Organizations in the industry including the Mortgage Bankers Association and American Bankers Association opposed the use of the doctrine of "disparate impact" saying it hamstrings lenders and financial companies that have race-neutral policies, but which have results that don't fit demographic distributions.

“There is no place in this industry for those who intentionally discriminate against borrowers,” Rob Van Raaphorst, Associate Vice President Public Affairs at the MBA. “It is incumbent on all lenders to ensure that they are compliant with the interpretation of the law communicated by the court today.” 

Fair housing advocates praised the surprise ruling.

“For many years, the application of disparate impact doctrine has helped to expose housing practices that may appear neutral on their face but have discriminatory effects on protected classes,” John Taylor, president and CEO of the National Community Reinvestment Coalition, an affordable housing advocacy group. “Housing discrimination today often isn’t as blatant as it was in the past, so this is a vital tool for enforcing fair housing law. We applaud the Supreme Court for making the right decision today. 

“At the same time, we remain vigilant in the cause of fair housing for all Americans. NCRC and our members will continue to work hard every day to create economic fairness and fair access to housing, credit, capital and banking services,” Taylor said.

Dennis Parker, director of the ACLU's Racial Justice Program, said the ruling was needed.

“This ruling recognizes the stark reality that housing discrimination, regardless of intent, persists for many Americans,” Parker said. “This decision retains the essential protections of the Fair Housing Act, meaning the law will continue to serve as an important tool in rooting out pernicious forms of racial segregation and discrimination.”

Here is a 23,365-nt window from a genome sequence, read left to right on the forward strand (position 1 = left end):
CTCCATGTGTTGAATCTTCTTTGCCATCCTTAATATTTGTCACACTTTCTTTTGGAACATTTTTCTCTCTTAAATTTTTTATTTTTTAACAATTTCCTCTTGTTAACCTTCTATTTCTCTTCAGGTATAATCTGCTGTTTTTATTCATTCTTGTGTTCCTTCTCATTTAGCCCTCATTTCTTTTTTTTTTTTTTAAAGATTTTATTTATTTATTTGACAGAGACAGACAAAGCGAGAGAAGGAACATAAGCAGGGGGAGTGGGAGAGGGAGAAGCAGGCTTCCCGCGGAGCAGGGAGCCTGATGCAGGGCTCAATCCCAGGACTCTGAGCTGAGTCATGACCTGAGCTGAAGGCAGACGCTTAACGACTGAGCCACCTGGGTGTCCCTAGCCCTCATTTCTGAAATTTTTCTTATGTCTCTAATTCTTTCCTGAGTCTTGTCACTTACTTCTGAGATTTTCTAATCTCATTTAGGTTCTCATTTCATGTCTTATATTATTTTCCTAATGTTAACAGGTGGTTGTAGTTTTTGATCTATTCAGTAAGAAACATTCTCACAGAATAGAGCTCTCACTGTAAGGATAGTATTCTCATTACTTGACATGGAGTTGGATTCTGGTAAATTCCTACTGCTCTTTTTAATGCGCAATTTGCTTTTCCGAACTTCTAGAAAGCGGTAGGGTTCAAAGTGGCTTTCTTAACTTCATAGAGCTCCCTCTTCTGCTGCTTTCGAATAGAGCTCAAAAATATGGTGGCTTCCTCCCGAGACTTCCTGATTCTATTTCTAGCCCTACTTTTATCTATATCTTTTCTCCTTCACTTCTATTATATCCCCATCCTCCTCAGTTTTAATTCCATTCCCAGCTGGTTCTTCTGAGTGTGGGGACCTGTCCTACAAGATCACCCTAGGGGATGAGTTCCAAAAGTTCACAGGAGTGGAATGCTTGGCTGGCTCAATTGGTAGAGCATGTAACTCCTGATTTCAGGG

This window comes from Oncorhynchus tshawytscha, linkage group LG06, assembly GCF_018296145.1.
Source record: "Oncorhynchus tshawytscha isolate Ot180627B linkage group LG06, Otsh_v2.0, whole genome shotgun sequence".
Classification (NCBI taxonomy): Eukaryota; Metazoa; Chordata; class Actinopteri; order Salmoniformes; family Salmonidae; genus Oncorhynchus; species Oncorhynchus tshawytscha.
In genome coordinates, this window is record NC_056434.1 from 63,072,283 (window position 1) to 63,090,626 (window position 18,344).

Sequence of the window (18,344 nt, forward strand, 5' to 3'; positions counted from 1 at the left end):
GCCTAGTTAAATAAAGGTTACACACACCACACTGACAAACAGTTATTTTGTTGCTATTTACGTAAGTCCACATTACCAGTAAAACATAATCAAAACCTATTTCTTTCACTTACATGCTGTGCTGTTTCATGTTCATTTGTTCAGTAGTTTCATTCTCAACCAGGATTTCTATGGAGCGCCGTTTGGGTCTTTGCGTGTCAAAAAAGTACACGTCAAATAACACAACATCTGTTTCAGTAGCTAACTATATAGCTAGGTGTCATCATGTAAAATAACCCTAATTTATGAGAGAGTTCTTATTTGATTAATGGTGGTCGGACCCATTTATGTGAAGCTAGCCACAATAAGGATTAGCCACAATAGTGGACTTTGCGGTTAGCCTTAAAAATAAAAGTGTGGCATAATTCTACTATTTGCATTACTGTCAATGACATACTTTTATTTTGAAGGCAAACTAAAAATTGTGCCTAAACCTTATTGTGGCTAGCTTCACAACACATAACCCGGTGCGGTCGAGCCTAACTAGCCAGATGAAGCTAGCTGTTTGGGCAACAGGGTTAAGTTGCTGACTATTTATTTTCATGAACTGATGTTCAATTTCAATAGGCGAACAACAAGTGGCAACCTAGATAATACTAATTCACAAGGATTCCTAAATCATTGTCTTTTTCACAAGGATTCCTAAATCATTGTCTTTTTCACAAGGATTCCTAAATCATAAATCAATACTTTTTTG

“We applaud the Supreme Court for its decision today in ensuring that disparate impact will remain a safeguard against covert and unintended discrimination,” said Sheila Crowley, President and CEO of the National Low Income Housing Coalition. “Everyone deserves an opportunity to have adequate housing. If discriminatorypractices are allowed it decreases the opportunities for everyone—but especially for those most vulnerable in society—to live the American dream.”

Housing & Urban Development Secretary Julian Castro likewise welcomed the ruling on Twitter.

“The Supreme Court today held that disparate impact claims frequently used by civil legal aid organizations to fight housing discrimination are recognized under the Fair Housing Act. The importance of the holding to all citizens cannot be overstated.  The Court lays to rest the issue of whether the Fair Housing Act permits such claims,” said Fred Fuchs, a veteran civil legal aid housing lawyer at Texas RioGrande Legal Aid. “Had the Court ruled otherwise, it would have made it harder for civil legal aid programs to fight housing discrimination and robbed the Fair Housing Act of its enforcement teeth. This is a day to celebrate for all persons who support open, equal housing opportunity in the United States.”